The Awakening Of Claudia Faraday written by Patsy Trench, publisher Prefab Publications, is available NOW in ebook, kindleunlimited and paperback format.
‘It got better, in time, though to be truthful it always felt more of a duty than a pleasure: a little like homework, satisfying when over, and done well, but never exactly enjoyable. But then nobody had ever suggested it could be otherwise.’
This was the view of Claudia Faraday, 1920s respectable wife and mother of three, on the subject of sex. That is until an unexpected turn of events shakes her out of her torpor and propels her back into the world revitalised and reawakened, where she discovers, as Marie Stopes might have said: Approached in the right way, even homework can be fun.
Purchase Link – https://mybook.to/ClaudiaF
I am so pleased to be involved in the blogtour celebrating and promoting Patsy Trench’s novel: The Awakening of of Claudia Faraday. I have the pleasure of sharing an extract with you.
A young stranger has arrived at Claudia’s house unexpectedly.
So Claudia rang for tea, and as they sat together, the young man and the middle-aged woman, in the fading light of an early autumn day, she asked the stranger how he came to be acquainted with her husband.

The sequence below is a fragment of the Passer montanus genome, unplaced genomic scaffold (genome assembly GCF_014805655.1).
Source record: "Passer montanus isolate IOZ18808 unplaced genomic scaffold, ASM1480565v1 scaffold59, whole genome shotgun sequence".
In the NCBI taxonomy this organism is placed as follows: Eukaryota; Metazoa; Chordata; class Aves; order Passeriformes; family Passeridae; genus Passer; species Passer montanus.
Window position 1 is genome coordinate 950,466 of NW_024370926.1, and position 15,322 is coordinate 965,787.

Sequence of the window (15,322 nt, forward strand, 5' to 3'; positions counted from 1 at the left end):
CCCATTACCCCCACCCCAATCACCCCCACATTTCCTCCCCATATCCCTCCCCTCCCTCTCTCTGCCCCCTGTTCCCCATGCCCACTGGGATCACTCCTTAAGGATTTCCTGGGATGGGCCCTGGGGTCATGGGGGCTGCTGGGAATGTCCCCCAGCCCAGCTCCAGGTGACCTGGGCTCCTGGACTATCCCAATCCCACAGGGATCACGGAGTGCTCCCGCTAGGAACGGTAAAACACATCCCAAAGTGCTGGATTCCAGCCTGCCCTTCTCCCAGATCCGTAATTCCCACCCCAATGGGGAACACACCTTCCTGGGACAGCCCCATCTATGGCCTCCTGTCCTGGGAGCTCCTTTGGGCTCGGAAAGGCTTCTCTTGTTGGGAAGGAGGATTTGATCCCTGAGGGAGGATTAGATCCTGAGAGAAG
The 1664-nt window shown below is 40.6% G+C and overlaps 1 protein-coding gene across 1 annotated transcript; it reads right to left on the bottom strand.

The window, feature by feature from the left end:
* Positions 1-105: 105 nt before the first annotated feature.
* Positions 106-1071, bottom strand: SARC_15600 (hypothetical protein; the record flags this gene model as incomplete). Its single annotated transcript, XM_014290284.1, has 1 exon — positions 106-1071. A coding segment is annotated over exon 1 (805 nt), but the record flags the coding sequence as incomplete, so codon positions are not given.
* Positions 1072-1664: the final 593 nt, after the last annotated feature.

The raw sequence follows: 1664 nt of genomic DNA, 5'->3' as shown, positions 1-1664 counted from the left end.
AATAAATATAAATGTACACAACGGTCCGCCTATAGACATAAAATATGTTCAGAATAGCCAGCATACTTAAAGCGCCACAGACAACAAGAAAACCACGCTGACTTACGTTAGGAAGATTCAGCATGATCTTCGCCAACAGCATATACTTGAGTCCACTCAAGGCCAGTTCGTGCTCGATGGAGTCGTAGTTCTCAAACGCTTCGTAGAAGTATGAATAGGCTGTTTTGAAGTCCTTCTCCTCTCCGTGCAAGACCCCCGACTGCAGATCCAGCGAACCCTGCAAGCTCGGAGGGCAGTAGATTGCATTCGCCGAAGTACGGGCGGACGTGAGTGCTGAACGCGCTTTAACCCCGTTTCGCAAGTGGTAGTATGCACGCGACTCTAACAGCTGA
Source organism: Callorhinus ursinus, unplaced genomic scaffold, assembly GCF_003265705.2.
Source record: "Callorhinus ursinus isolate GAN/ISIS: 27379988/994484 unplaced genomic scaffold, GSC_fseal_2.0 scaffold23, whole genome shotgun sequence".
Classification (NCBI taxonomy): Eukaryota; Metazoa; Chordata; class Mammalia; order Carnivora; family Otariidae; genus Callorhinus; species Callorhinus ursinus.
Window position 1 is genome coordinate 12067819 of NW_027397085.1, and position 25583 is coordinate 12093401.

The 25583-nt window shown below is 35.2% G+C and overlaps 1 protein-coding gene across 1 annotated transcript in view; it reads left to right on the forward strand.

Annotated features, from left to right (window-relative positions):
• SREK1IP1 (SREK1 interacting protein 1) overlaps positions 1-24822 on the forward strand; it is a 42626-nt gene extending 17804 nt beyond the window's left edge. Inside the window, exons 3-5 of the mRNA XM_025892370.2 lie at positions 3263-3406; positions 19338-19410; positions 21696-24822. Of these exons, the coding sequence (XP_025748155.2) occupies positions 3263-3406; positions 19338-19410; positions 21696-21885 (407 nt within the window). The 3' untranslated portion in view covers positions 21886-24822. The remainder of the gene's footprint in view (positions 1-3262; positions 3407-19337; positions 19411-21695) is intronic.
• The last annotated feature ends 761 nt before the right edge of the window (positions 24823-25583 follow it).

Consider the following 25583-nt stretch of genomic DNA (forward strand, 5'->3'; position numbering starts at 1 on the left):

‘I was working with him,’ he said. ‘In Africa. A great privilege.’
‘And what part of Africa would that be?’
‘Tanganyika, the Olduvai Gorge, you may have heard of it.’
Claudia nodded vaguely. ‘How is he?’
‘Excellent. Yes. You’ve not heard from him recently? No, he did confess as much. He gets very caught up with his work, very dedicated. Single-minded, you could say.’
‘He only made it to one of the three weddings,’ said Claudia.
‘Three daughters, three weddings, within a few months of each other. He made it to one but was unable to stay for the others.’
‘And what exactly did he confess?’ said Claudia, trying to keep the archness from her voice.
‘“He did confess as much.” Your words.’
‘Ah. He confessed he had a family.’
‘“Confessed he had a family”?’ Claudia’s eyebrows lifted imperceptibly. ‘And did he talk much about his family?’
‘I believe he said he’d been over, yes, he’d been over for a wedding earlier in the year, though he didn’t mention a daughter. A family wedding I gather, I didn’t really ask.’ He flashed her a disarming smile. ‘But I did promise to call in on you,’ he went on. ‘To give you news of him.’
‘Ah, not to see how I was.’
‘I beg your pardon?’
‘Never mind,’ said Claudia. She gave a small sigh.